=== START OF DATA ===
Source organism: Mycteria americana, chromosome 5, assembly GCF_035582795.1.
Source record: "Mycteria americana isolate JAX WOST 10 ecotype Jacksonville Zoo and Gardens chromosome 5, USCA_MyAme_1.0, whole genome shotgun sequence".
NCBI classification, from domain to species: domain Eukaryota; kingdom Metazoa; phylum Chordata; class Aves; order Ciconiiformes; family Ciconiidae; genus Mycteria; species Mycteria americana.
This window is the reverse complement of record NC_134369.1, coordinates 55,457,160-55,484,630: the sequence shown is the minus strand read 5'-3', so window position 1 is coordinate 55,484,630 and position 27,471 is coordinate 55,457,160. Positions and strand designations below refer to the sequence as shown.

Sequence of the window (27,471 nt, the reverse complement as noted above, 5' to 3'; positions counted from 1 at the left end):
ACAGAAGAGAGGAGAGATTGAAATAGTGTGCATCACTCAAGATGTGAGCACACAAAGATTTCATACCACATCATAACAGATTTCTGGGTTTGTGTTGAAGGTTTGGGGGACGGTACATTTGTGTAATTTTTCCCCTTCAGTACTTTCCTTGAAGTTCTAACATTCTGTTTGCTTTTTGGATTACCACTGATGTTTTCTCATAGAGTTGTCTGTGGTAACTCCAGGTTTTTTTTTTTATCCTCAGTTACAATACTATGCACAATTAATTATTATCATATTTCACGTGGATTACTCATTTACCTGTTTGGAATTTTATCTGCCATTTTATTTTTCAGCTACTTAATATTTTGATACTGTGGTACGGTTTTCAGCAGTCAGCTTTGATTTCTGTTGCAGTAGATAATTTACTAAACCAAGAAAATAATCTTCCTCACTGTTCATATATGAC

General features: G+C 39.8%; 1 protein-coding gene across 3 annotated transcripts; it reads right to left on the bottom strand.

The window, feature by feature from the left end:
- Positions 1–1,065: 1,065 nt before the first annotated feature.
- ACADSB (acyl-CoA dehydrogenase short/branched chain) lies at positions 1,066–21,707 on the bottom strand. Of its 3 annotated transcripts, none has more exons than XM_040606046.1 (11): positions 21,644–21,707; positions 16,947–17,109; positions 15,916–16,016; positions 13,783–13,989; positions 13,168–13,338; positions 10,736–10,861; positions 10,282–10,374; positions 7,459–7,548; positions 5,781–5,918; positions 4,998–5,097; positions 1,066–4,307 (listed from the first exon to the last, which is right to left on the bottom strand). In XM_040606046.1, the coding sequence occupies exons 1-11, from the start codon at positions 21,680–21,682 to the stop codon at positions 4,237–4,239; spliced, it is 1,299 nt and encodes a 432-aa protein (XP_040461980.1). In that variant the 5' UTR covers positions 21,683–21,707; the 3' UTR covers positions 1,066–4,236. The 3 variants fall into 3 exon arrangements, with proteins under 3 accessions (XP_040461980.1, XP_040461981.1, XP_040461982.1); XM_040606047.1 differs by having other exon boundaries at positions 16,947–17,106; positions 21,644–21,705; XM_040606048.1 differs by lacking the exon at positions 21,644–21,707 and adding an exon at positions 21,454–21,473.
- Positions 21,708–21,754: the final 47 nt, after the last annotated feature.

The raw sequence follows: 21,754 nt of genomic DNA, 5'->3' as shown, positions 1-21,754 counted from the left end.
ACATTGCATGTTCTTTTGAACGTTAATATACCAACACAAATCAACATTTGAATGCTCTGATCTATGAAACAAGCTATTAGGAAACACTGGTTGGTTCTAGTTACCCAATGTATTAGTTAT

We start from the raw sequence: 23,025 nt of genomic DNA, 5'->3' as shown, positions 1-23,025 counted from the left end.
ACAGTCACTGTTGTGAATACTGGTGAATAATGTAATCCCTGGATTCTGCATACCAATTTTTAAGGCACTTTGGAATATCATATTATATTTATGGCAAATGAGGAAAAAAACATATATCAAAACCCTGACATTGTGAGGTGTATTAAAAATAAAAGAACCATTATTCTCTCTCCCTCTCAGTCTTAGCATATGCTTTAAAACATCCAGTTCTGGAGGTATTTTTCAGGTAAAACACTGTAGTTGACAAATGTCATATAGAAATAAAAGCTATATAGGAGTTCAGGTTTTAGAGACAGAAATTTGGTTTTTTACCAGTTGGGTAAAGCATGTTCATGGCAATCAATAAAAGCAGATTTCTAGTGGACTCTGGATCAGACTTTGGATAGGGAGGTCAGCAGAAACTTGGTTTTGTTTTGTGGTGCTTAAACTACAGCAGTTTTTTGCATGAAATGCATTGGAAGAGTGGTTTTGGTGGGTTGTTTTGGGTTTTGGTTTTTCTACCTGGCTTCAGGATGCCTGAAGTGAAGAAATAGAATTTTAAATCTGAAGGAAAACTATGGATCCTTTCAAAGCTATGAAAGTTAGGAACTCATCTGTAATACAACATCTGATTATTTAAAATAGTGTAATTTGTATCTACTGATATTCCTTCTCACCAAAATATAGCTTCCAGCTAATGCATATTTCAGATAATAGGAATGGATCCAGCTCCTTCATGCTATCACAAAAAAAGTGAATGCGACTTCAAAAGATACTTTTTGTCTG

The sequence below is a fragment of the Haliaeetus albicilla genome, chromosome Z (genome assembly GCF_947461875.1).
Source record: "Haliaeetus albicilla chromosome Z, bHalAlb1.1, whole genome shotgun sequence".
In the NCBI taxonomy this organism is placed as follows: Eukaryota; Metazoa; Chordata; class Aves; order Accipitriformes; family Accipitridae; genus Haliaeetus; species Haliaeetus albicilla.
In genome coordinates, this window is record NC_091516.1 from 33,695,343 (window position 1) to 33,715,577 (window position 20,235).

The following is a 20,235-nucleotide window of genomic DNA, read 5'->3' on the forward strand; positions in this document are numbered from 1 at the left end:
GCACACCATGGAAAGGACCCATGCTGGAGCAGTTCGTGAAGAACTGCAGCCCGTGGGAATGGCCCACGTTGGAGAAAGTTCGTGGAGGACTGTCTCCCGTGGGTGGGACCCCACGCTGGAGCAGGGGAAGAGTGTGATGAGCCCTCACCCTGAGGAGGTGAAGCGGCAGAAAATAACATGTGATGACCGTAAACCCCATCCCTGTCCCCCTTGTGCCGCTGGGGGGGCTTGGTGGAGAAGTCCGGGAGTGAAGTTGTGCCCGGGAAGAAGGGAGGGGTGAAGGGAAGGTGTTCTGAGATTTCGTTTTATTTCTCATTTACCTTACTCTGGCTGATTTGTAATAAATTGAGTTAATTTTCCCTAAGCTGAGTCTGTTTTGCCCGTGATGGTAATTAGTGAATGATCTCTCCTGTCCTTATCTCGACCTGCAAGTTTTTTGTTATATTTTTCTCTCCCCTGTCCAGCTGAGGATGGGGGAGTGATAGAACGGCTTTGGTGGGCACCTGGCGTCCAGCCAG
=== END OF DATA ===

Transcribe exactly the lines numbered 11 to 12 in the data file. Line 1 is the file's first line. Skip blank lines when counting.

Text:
- Positions 21,708–21,754: the final 47 nt, after the last annotated feature.

The raw sequence follows: 21,754 nt of genomic DNA, 5'->3' as shown, positions 1-21,754 counted from the left end.